Spam is fun. Watching spammers in action is even more fun. Via a friend, I have a very old domain that for which I handle mail. Since only one address is legitimate, it’s easy to use a wild card alias to catch and analyze spam. I implemented some Policies via Policyd2, aka “ClueBringer” (linux kids are cute, aren’t they?) Basically, I added a 20/hour recipient quota, and a 5/hour /24 based sender quota, hoping to bounce a few messages. It never happens. The bot network that sends these messages implements a simple, but effective interpolation scheme where the same address NEVER receives mail from the same ip address, and it always jumps /24s after 2 messages. It’s fascinating to watch.
Spam is the bane of all email servers and services. As I wrote in my email entry, I use Maia, which is a frontend to Amavis, which is a daemon that ties various anti-spam and anti-virus programs together. When I originally set things up, I followed a guide on NEOHAPSIS. That guide was written in Russian, but had English examples. Basically, you set up Amavis, have Postfix route mail to it (it acts as an ESMTP server) and Amavis takes care of the rest. My anti-virus program is ClamAV. It works, it’s fairly painless, and simple. My anti-spam choice, SpamAssassin, was not quite as easy.
SpamAssassin is basically a Perl script, maintained by the Apache group, that incorporates various config scripts to filter out spam. There are several modules that you can incorporate, including DKIM checking, URI scanning and, RBL incorporation. You can customize your scoring of each component, making it very flexible. The default modules include SA-Blacklist, a massive blacklist that should not be used. Ever. Disable it, otherwise you will monopolize the CPU on your server. Maia integrates with SpamAssassin very well, allowing for quarantining, with digests and reminders, statistics on each rule for customization, and end user blacklisting/whitelisting, setting up honeypots, among other options. It’s very useful, effective, and not prone to false positives.
I host mail for a few friends and family. I use Postfix as my MTA with Dovecot as my SASL/LDA/POP/IMAP server. Users are authenticated via MySQL and PAM, so I can have local, and virtual accounts. To manage things, I user PostfixAdmin, with a few¬† tweeks to accomodate my virtual user’s file structure. Logins are either the full email address (virtual accounts) or the username.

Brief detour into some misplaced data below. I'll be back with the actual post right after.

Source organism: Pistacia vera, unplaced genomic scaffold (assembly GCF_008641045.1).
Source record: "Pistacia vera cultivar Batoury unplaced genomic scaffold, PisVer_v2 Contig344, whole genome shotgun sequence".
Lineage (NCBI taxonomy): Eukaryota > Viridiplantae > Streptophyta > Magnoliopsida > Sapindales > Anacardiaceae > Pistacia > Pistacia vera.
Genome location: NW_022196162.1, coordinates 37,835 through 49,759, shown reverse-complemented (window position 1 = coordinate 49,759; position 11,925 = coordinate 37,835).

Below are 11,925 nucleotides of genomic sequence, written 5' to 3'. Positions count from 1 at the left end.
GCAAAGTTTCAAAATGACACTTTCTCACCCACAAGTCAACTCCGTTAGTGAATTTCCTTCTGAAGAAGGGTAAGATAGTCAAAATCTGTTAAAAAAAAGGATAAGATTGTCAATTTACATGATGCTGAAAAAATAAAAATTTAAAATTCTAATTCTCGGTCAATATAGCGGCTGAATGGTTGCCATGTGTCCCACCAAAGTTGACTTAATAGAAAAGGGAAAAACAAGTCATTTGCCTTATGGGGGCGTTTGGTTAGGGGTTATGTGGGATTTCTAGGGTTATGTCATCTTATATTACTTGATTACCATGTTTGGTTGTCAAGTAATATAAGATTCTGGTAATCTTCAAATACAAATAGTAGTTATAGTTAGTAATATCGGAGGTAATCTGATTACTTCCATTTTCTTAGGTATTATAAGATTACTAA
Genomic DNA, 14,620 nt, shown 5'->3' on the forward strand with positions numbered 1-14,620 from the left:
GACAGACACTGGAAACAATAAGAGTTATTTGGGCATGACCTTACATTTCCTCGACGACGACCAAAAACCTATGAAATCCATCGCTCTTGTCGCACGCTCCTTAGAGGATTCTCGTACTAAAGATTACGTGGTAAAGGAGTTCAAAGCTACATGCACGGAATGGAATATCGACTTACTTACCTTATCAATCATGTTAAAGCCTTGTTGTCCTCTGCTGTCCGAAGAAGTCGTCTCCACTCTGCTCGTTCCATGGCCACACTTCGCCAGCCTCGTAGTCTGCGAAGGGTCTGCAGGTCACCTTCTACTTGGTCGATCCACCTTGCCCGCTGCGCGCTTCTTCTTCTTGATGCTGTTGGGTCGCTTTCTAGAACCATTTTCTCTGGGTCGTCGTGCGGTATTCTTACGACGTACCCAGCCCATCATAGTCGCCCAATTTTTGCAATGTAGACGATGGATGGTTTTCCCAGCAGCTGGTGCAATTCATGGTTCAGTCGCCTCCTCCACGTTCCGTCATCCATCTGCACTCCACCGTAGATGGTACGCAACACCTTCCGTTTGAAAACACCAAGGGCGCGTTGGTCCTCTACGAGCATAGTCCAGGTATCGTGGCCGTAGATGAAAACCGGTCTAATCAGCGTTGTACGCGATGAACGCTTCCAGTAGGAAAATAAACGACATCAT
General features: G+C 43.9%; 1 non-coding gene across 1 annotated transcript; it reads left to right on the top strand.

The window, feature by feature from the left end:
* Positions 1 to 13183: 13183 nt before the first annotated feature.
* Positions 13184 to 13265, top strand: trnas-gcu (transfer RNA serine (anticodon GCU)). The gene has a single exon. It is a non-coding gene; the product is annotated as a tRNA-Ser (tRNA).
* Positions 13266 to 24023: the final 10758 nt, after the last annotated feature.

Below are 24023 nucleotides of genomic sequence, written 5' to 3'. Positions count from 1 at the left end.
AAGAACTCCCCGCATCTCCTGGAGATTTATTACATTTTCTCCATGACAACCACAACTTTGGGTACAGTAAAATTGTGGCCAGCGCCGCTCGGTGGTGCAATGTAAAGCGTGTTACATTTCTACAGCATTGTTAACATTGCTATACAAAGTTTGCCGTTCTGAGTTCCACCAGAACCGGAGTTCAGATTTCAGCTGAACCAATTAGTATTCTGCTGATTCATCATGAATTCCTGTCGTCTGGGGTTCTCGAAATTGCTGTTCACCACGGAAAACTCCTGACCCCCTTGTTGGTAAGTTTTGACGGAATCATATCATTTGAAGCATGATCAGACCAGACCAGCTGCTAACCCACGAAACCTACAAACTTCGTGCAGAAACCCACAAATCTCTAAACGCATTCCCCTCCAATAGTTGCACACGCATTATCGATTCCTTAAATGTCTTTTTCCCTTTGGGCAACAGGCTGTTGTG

I use a combination of SQLGrey and ClamAV and Maia(SpamAssassin frontend) for my anti-spam/anti-virus protection. SquirrelMail and RoundCube are both availible for webmail. Mutt and Alpine are installed on the server as well.
The Settings are as follows:
The POP3/IMAP4¬† and SMTP server is mail.chronophage.net
SMTP Authentication is ON
Ports are: 110/993* 143/995* and 25/587/465* for SMTP.
After switching LDA and SASL over to Dovecot, I have magnanimously set up Sieve scripting for my valuable users. And it works for both virtual and shell accounts.
Shell accounts can use either Squirrelmail, or upload Sieve scripts via the Sieve Thunderbird plugin or place them in your .sieve folder.
Virtual accounts will either have to use Squirrelmail or a program that can speak Sieve (standard port, 2000)
Sieve scripts DO count against your quota, so be careful Virtual Users.
This is LDA level filtering, so I can’t see what it’s doing via my logs, so watch your filters!
There are a lot of Sieve scripts out there, have fun!
Procmail and Maildrop are installed on the system, and can be used for shell users via a .forward file.
http://mail.chronophage.net for SquirrelMail
http://mail.chronophage.net/ for RoundCube
http://mail.chronophage.net/admin redirects to https://mail.chronophage.net/postfixadmin
Shell users should be able to log in with their email address but passwords don’t sync with local passwords.
Send me an email to change passwords.